Monday, October 20, 2014

When Blindness is a Blessing

“God blesses those who are merciful”. 
  This Beatitude, as recorded in Matthew 5, was our topic of study for Kids Club last night.  In order to engage the kids in a lesson on the meaning of mercy, I took them on a sensory journey through the story when Jesus heals the blind beggar in Luke 18.  The man is completely blind, unable to see, and is reliant upon Jesus to do for him what he cannot do for himself- restore his sight.

 That is the essence of mercy: God doing for us what we cannot do for ourselves.  

 God, in his mercy, withholds the wrath that we deserve to receive for our wrongs, and instead pays for those wrongs himself, by sending his Son Jesus Christ to die on our behalf.  This is mercy at its best!
To draw the kids into the story and give them an appreciation for their own physical sight, I blindfolded each of them and took them through a series of tests where they had to use their remaining four senses to discern and identify various objects, smells, sounds, textures, etc.    You know, the usual: vinegar was used to test smell, salt for taste, animal noises for sound and good old “goop” for touch (cornstarch and water).

Naturally, some children were apprehensive about what they might encounter that they could neither see nor control.   That was precisely the point. Life can be quite frightening and dangerous for the blind, for they are literally at the “mercy” of others to do for them what they cannot do for themselves.  (We witnessed that when working with children and adults at the Mango Tree Centre in Tonga.)  Likewise, life is scary and treacherous for the spiritually blind, those who do not have the illumination of God’s Holy Spirit within them to warm them of approaching  temptations and light a pathway of escape. Every single human being born on this planet is at God’s mercy and must make the choice to accept his mercy as an act of grace.  (Amazing how mercy and grace go together, eh?)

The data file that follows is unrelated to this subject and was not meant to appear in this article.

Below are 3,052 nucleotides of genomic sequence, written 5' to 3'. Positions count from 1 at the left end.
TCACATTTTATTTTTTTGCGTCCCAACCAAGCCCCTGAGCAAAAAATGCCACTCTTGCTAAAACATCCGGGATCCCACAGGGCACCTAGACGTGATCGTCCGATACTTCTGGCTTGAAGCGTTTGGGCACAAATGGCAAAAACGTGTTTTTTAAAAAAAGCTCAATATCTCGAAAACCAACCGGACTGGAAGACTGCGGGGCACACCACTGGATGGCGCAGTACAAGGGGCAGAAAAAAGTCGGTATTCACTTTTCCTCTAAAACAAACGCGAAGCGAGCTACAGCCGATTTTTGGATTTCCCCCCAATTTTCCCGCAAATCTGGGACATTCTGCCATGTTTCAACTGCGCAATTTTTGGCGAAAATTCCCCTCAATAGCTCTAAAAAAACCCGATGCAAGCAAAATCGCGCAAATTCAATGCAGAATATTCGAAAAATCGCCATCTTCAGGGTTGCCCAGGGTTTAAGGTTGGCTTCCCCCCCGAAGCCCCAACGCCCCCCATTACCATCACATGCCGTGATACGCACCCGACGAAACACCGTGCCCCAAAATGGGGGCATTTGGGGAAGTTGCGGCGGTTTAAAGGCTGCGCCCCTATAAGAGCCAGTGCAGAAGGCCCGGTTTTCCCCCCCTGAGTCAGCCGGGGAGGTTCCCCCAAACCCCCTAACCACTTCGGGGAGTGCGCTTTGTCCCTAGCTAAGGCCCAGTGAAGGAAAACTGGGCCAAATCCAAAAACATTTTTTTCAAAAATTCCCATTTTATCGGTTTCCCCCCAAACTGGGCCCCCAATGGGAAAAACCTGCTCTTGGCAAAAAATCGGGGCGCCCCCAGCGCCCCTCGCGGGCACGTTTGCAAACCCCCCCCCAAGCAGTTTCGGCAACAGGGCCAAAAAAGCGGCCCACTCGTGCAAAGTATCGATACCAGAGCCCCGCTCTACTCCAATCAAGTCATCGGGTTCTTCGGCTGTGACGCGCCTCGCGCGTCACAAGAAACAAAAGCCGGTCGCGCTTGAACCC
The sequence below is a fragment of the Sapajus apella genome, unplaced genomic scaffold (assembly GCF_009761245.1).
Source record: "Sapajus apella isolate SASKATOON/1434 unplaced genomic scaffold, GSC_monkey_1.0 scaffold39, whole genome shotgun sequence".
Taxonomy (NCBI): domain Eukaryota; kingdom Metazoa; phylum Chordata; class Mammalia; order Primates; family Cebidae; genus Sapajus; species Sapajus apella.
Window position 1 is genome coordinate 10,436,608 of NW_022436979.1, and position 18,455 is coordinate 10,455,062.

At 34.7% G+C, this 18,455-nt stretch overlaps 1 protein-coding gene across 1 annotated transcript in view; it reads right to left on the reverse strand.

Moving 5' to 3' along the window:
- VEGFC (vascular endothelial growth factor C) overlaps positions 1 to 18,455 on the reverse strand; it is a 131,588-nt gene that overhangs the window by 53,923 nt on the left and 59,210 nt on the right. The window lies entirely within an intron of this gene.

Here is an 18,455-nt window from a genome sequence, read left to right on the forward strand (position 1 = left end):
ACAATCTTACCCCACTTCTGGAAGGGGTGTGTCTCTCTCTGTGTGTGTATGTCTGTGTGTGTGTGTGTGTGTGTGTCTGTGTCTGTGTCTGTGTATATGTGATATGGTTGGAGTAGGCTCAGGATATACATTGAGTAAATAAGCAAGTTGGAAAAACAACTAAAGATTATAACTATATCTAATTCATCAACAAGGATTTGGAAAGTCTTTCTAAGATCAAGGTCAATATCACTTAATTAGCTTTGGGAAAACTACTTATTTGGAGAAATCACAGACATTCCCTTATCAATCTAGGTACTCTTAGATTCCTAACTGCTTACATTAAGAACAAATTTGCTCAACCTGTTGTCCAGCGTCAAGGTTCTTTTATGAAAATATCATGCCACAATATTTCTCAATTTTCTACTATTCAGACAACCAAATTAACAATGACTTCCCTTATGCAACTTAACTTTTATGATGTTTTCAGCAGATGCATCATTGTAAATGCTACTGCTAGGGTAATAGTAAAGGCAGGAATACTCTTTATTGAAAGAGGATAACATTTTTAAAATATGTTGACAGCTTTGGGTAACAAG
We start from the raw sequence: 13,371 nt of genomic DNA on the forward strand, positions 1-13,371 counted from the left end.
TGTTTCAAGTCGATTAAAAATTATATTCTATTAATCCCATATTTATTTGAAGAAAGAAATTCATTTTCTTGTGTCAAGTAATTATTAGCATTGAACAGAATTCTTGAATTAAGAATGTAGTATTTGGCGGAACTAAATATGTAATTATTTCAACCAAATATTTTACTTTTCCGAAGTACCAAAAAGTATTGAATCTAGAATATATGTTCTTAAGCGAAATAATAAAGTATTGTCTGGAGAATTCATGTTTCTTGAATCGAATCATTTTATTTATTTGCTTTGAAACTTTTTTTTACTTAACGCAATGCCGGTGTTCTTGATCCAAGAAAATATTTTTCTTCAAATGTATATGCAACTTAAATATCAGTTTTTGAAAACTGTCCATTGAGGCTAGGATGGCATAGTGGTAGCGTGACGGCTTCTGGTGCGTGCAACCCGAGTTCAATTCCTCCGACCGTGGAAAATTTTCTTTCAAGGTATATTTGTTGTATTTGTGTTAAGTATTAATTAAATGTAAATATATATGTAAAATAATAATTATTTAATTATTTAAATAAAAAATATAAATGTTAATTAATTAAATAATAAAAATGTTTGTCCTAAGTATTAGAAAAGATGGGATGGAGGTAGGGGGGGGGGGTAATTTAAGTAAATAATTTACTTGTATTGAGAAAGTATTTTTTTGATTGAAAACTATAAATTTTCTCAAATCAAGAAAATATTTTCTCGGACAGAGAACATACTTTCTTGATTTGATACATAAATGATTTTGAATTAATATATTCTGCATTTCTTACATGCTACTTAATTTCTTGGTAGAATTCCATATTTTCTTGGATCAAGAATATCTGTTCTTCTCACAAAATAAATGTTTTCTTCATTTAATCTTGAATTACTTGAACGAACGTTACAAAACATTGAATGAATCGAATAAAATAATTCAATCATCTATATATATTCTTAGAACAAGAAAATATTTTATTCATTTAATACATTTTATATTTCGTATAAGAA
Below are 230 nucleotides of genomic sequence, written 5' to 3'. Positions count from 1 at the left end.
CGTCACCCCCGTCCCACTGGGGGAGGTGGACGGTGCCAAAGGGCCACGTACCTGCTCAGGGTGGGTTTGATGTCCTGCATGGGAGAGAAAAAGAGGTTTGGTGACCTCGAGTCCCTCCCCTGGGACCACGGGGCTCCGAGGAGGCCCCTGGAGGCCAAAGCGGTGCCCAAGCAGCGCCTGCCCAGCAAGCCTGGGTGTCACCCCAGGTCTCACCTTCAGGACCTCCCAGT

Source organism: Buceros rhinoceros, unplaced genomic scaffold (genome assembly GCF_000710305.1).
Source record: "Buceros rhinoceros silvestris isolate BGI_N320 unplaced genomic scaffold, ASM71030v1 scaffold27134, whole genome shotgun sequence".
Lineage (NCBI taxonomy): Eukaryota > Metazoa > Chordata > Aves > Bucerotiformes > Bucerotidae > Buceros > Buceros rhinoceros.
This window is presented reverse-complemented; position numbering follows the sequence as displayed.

Anyway, as we carried on with our story and discussion on mercy, something that was said triggered insatiable curiosity in the minds of many of the youngins. What was originally intended to be a 15 minute portion of our overall lesson, turned into a 40 minute deep theological discussion!  No joke!  The kids started asking very pointed questions about heaven, hell, baptism, other religions. . . you name it! I dare say we covered most of the Articles of Faith and the Apostle’s Creed in 40 minutes!   

I couldn’t dare end the lesson without giving each child the opportunity to say “yes” to Jesus and invite him into his/her life.  One seven-year old boy did just that!  He decided he wanted God in his life; he wanted this mercy, and he wanted to follow Jesus!  We prayed together a prayer of confession and commitment and this little boy is now a child of the One True King!  Next week we will secure a Bible for him and continue to disciple him and help him to grow in his faith and relationship with Jesus Christ.  

 What a gift it is to work with the kids of Whangarei. 
 And in this instance . . blindness can be a blessing!

(I didn't take any photos last night, so have included a few from the past few months.)

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